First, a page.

Fire in Indian hospital kills 5 coronavirus patients

A health worker takes a nasal swab of a resident during a Covid-19 RT PCR and Rapid Antigen test at the Ramkrishna Mission Math monastery in Mumbai on November 24, 2020. On Thursday, fire at a hospital in Gujarat killed 5 COVID-19 patients. (AFP / Indranil Mukherjee)
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Updated 27 November 2020

Fire in Indian hospital kills 5 coronavirus patients

  • Uday Shivanand Hospital's intensive care unit was treating 33 coronavirus patient when it was hit by fire
  • In August, a fire killed eight coronavirus patients in a hospital in Ahmedabad, also in Gujarat

NEW DELHI: A fire broke out early Friday in a privately-run hospital treating coronavirus patients in western India, killing at least five of them and injuring 28 others.
Police officer K.N. Bhukan said fire engines restricted the blaze to one floor of the hospital and extinguished it within 30 minutes.
The cause of the fire is being investigated.
The Press Trust of India news agency said the fire started in the intensive care unit of Uday Shivanand Hospital that was treating 33 coronavirus patients.
Some of the patients with fire burns were evacuated to another hospital in Rajkot, a city in western Gujarat state, nearly 1,100 kilometers ( 685 miles) southwest of New Delhi.
In August, a fire killed eight coronavirus patients in a hospital in Ahmedabad, another key city in Gujarat state.
Poor maintenance and lack of proper firefighting equipment often causes deaths in India.


Dutch government collapses over benefits scandal

Updated 15 January 2021

Dutch government collapses over benefits scandal

  • Parents being targeted for investigation because they had dual nationality also underscored long-standing criticisms of systemic racism in the Netherlands
  • The row threatens to leave the Netherlands without a government in the midst of a surge in cases of a new Covid-19 variant

THE HAGUE: Dutch Prime Minister Mark Rutte’s government resigned on Friday over a child benefits scandal, media reported, threatening political turmoil as the country battles the coronavirus pandemic.
Thousands of parents were wrongly accused by Dutch authorities of fraudulently claiming child allowance, with many of them forced to pay back large amounts of money and ending up in financial ruin.
The fact that some parents were targeted for investigation by tax officials because they had dual nationality also underscored long-standing criticisms of systemic racism in the Netherlands.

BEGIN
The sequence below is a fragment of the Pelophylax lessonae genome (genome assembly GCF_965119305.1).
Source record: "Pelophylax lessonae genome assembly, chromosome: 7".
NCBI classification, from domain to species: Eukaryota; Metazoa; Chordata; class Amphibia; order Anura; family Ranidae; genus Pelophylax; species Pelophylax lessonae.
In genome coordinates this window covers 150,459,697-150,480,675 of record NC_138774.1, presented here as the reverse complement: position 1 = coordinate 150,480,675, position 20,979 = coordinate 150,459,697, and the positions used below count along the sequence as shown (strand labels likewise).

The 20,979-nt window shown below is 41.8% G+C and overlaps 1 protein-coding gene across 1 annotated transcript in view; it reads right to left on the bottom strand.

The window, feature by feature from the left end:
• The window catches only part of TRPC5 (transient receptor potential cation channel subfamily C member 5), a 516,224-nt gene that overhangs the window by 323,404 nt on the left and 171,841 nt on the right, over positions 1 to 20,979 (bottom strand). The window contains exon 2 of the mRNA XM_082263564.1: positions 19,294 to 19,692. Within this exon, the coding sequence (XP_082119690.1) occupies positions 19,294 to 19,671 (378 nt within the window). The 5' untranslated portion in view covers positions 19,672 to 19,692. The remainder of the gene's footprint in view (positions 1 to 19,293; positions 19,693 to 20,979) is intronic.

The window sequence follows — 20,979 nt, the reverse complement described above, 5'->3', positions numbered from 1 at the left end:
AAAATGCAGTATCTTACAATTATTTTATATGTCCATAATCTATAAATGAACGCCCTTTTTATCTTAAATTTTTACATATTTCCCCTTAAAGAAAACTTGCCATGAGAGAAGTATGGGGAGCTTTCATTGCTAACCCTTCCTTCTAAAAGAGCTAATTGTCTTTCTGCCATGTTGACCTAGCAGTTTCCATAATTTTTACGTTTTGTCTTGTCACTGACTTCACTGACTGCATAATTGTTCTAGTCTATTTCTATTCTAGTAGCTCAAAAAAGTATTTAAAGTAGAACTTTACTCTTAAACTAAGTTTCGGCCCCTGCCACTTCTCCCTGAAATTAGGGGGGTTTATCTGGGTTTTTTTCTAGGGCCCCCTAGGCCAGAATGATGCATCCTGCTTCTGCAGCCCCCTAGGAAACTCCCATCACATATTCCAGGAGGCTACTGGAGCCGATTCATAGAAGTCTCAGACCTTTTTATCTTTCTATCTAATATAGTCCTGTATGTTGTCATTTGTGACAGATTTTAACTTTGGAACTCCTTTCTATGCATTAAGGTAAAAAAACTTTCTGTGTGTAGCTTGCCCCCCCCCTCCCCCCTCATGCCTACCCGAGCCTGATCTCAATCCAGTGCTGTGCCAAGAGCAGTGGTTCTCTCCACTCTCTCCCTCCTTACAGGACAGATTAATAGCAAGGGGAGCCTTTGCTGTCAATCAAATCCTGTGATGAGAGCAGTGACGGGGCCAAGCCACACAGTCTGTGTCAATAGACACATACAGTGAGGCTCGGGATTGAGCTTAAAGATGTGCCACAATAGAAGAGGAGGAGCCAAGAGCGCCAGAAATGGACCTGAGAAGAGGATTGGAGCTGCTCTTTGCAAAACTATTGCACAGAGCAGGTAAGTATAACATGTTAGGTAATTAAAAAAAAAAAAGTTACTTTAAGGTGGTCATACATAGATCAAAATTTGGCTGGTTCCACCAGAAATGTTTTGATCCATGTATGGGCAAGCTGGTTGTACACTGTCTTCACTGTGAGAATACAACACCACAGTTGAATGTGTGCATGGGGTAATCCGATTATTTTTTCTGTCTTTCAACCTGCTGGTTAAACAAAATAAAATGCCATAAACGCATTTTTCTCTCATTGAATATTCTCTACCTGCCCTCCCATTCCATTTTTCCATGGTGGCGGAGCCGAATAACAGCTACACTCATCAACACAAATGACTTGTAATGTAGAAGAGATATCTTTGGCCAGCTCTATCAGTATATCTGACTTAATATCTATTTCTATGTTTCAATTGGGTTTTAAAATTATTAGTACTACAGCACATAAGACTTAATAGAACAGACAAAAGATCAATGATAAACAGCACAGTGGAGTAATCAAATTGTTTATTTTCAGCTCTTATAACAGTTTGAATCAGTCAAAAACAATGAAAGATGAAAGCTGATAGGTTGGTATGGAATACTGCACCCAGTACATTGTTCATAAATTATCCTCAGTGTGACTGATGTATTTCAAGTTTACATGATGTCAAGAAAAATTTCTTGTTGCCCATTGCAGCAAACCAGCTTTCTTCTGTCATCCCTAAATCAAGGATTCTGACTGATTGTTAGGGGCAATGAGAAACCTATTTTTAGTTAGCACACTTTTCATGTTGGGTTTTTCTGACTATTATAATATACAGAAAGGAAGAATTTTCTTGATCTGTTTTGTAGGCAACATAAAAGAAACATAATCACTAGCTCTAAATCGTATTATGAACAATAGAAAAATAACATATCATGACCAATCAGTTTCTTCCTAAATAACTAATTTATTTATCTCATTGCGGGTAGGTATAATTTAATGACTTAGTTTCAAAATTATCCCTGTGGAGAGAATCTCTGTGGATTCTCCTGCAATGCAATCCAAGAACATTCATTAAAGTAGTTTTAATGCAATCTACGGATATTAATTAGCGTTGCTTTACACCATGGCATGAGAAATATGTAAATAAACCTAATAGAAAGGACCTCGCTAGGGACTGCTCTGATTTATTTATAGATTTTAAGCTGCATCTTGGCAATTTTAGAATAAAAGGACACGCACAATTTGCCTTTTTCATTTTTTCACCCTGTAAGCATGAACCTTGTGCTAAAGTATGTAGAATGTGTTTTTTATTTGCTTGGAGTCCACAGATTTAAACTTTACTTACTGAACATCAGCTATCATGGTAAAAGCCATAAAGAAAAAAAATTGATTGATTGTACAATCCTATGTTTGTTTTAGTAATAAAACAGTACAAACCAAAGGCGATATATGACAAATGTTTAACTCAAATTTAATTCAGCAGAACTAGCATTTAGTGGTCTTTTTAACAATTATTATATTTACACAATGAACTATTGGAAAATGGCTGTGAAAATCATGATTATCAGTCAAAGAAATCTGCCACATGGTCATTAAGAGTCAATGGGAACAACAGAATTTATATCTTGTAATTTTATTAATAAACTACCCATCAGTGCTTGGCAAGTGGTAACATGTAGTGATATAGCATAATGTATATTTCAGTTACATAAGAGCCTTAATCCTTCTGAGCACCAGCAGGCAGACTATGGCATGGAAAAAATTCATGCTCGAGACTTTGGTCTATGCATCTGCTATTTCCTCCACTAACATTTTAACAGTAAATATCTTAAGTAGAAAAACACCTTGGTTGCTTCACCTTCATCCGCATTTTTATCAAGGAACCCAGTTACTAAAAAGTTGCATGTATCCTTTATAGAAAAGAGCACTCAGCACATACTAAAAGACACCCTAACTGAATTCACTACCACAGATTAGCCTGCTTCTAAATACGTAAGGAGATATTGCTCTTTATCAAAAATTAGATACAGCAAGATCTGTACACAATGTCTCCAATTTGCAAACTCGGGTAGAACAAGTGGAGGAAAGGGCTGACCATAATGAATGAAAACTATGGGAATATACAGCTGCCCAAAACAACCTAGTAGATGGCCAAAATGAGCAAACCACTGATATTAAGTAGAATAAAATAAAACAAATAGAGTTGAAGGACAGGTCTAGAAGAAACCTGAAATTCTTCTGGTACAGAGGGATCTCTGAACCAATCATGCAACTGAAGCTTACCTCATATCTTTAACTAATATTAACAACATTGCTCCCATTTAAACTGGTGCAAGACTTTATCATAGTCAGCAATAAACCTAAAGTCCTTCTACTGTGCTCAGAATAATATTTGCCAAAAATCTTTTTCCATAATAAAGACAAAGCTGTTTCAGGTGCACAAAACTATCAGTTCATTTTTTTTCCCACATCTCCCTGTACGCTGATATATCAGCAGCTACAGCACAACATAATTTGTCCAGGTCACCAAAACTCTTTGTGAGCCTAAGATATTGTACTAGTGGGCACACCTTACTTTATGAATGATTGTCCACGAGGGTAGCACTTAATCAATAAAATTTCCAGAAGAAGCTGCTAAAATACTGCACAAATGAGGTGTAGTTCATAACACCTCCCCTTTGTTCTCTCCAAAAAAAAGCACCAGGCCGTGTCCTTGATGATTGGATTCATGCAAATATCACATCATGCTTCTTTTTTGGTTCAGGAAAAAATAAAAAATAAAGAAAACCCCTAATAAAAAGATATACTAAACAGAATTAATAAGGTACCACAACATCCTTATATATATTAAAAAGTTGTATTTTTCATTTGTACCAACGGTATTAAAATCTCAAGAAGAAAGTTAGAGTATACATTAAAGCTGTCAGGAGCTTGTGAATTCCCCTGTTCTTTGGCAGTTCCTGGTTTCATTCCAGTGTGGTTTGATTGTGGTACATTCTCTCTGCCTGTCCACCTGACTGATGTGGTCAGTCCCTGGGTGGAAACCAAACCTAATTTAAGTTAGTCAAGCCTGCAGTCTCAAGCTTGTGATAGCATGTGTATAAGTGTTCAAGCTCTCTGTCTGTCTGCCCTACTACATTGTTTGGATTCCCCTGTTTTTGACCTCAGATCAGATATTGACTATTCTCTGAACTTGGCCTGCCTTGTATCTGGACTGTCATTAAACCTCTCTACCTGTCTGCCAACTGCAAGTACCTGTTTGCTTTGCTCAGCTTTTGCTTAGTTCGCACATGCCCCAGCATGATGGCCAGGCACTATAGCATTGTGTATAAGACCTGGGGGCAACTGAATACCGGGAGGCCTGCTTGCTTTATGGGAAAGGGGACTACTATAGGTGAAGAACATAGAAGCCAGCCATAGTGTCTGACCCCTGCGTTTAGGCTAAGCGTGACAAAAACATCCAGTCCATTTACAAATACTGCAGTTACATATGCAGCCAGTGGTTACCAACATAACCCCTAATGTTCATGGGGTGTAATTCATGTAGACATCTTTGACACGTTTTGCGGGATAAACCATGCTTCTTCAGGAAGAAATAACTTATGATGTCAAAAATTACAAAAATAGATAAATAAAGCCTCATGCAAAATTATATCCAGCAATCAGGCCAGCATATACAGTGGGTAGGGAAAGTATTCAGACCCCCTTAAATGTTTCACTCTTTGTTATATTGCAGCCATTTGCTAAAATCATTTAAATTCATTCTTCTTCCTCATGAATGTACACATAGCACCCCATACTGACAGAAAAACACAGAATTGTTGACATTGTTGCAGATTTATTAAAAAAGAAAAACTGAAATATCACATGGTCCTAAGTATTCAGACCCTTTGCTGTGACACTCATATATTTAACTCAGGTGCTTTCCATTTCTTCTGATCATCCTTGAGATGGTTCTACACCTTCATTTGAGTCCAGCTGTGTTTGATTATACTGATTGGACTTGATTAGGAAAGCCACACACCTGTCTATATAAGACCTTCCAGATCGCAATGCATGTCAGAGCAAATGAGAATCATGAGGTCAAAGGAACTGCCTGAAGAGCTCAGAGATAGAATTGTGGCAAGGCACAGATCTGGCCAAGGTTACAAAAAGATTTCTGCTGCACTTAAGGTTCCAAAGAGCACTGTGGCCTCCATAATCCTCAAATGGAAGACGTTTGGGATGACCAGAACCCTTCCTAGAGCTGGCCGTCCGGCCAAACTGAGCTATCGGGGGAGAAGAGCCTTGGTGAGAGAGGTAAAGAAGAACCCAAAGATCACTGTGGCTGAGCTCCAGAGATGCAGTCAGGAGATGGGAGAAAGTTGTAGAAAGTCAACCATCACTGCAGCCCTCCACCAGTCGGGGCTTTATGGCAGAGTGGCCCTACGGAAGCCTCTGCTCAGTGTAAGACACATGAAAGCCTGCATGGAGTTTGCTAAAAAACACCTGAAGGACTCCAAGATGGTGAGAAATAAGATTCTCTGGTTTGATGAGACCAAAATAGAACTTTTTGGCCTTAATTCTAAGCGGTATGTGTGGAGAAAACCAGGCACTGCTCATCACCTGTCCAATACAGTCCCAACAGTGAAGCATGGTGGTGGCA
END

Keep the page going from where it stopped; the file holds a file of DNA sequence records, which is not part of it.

Dutch media said Rutte was due to give a statement at 1315 GMT about the resignation of his four-party coalition cabinet, which comes just two months before the Netherlands is due to hold a general election on March 17.
A hard-hitting parliamentary investigation in December said civil servants cut off benefits to thousands of families wrongly accused of fraud between 2013 and 2019.
The row threatens to leave the Netherlands without a government in the midst of a surge in cases of a new Covid-19 variant that first emerged in Britain.
Rutte had opposed the cabinet’s resignation, saying the country needs leadership during the pandemic.
He had however said that if it resigned he could be authorized to lead a caretaker government until elections — in which polls say his Freedom and Democracy Party would likely come first.
Other parties in the coalition had pushed for the government to take responsibility for the scandal, which Dutch media said some 26,000 people had been affected.
They could have also faced a confidence vote in parliament next week.
Pressure mounted on the government after opposition Labour party chief Lodewijk Asscher, who was social affairs minister in Rutte’s previous cabinet, resigned on Thursday over the scandal.
Victims also lodged a legal complaint Tuesday against three serving ministers and two former ministers including Asscher.
Many were required to pay back benefits totalling tens of thousands of euros (dollars).
Tax officials were also revealed to have carried out “racial profiling” of 11,00 people based on their dual nationality, including some of those hit by the false benefit fraud accusations.
The Dutch government announced at least 30,000 euros in compensation for each parent who was wrongly accused but it has not been enough to silence the growing clamour over the scandal.
Rutte has led three coalition governments since 2010, most recently winning elections in 2017 despite strong opposition from far-right leader Geert Wilders.
Polls say he is likely to win a fourth term in the next election, with public opinion still largely backing his handling of the coronavirus crisis.